Obama, Romney bid to win via new media
Updated: 2012-09-05 07:58
By Chen Weihua (China Daily)
World report | Chen Weihua in Charlotte, North Carolina
The big screen near the entrance of the Charlotte Convention Center greets delegates and journalists with "Welcome to the Democratic National Convention" - and adds, "Follow us on #DNC2012."
That is only one of the Twitter accounts and other new media platforms used by US President Barack Obama's campaign to communicate with and fire up supporters.
Obama, whose 2008 campaign got a boost from new media, is clearly counting on more help from new media to win re-election on Nov 6 against Republican candidate Mitt Romney.
Ben LaBolt, national press secretary of the Obama campaign, known as Obama for America, said digital platforms have changed the nature and cycle of news and political campaigns.
"There have been more tweets (from Barack Obama's Twitter account) in this past week than in the entire election cycle of 2008," he said on Monday at a seminar on politics and the media in the 2012 election campaign held by Bloomberg in Charlotte's EpiCenter, just blocks from the Bank of America Stadium, where Obama will deliver his acceptance speech on Thursday night.
In 2008, the two political parties' conventions drew altogether 365,000 tweets, but the tweets for the GOP convention last week alone hit 5 million.
There is strong interest in and demand for political content, said Olivia Ma, YouTube news manager. "You have seen huge demand for political content since the presidential campaign began," she said.
Ma said Clint Eastwood's speech on the last night of the Republican convention - in which he talked to an empty chair that was supposed to be Obama - was the most searched video on YouTube just one hour after the talk. The video had millions of views over the weekend and the number is still rising. The GOP convention video on YouTube had received more than 3.3 million views as of Monday.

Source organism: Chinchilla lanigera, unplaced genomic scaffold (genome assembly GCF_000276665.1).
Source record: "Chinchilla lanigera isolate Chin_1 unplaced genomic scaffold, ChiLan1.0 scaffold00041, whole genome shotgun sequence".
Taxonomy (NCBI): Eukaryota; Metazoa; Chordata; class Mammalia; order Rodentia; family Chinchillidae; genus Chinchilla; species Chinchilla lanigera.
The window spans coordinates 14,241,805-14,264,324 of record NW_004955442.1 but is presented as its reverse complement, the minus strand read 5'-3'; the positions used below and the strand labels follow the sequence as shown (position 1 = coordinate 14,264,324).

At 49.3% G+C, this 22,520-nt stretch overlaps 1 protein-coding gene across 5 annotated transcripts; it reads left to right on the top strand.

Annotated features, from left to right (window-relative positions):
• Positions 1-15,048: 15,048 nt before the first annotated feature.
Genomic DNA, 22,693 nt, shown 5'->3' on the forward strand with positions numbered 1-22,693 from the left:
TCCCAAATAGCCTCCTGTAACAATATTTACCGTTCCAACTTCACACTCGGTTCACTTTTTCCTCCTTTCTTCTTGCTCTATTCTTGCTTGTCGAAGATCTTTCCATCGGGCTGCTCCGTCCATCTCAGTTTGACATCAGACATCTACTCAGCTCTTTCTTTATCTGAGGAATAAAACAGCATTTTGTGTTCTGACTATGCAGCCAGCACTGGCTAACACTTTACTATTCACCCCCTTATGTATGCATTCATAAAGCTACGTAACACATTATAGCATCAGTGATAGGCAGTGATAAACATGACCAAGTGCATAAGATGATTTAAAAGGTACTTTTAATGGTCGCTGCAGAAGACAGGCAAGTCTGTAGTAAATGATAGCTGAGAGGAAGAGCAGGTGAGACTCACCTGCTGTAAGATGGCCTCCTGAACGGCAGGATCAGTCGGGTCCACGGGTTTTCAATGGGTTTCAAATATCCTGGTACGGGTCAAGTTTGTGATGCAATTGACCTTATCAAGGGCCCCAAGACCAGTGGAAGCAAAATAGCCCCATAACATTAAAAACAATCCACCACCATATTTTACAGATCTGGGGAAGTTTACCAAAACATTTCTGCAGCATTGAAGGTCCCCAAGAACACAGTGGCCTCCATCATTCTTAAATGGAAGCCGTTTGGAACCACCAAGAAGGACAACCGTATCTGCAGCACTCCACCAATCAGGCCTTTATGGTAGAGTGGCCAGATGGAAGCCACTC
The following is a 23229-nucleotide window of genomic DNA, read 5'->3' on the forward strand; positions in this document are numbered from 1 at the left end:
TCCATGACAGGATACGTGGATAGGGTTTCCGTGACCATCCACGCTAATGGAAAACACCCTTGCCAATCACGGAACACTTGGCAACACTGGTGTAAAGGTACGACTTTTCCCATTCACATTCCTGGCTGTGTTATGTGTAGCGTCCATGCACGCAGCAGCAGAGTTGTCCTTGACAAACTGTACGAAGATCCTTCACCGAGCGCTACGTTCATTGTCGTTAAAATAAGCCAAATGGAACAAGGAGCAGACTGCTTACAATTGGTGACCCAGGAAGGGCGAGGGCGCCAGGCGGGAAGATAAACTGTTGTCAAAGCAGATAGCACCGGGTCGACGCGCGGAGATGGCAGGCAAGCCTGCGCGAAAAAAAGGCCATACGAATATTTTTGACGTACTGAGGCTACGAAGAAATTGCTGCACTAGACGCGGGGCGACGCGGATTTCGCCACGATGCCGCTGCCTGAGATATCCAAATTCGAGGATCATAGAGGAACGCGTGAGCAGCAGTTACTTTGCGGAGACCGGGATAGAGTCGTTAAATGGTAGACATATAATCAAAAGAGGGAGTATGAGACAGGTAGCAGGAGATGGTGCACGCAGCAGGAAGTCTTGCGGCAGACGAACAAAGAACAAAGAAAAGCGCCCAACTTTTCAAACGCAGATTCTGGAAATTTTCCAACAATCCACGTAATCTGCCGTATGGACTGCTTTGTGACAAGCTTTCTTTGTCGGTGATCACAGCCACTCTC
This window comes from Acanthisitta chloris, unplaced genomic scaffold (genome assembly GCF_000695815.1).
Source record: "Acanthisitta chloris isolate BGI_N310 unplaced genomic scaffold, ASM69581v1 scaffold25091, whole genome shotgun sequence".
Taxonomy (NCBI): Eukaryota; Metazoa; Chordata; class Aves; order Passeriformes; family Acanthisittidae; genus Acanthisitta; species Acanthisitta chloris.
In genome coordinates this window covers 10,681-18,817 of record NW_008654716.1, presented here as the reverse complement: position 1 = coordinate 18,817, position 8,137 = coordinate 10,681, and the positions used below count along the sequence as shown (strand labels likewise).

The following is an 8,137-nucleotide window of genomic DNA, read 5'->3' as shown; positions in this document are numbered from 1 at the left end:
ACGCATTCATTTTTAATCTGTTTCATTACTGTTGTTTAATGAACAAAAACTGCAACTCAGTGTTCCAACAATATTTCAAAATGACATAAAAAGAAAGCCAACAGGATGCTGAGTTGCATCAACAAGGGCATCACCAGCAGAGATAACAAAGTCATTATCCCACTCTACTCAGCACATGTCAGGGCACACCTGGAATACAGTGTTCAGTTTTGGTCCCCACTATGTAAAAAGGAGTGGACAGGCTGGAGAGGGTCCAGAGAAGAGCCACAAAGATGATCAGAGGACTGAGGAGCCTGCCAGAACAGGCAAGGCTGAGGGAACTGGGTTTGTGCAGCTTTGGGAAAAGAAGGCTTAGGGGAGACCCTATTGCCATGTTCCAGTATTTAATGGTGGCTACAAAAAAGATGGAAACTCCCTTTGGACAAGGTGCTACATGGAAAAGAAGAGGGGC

New media have increasingly become the source for news, especially among the younger generation, according to the latest national poll conducted by the University of Southern California Annenberg School and the Los Angeles Times.
The study finds that while most voters still rely on local television for their daily news, about one in four voters say they get news daily from Facebook. This gives the social networking site a larger direct daily reach than most cable news networks.
The survey finds a much larger percentage of young people rely on Facebook, tablets, smartphones and other new media tools for news.
According to a Pew Center study released last month, Obama holds a substantial lead over Romney in the use of these new communication tools.
The study finds the Obama campaign posted nearly four times as many messages as the Romney campaign and was active on nearly twice as many platforms, but it acknowledged that the Romney campaign has also taken major steps to close the digital gap.
The creation of many Romney apps, for example, is widely regarded as major progress. Experts said some apps have features that bring voters together and make the development and management of their street teams easier.
But the Pew Center survey points out that the differences with 2008 go beyond candidates adding social media channels. It said the Obama campaign has also significantly localized its digital messaging, adding state-by-state content pages filled with information. Its website no longer has a "news" section with recent media reports. The only news of the day comes directly from the Obama campaign itself.
On the other hand, the Romney website has a page of reports from the mainstream news media.
With only two months to go before the widely regarded close election, no one seems to know whether Obama will prevail again thanks to the help of new media.
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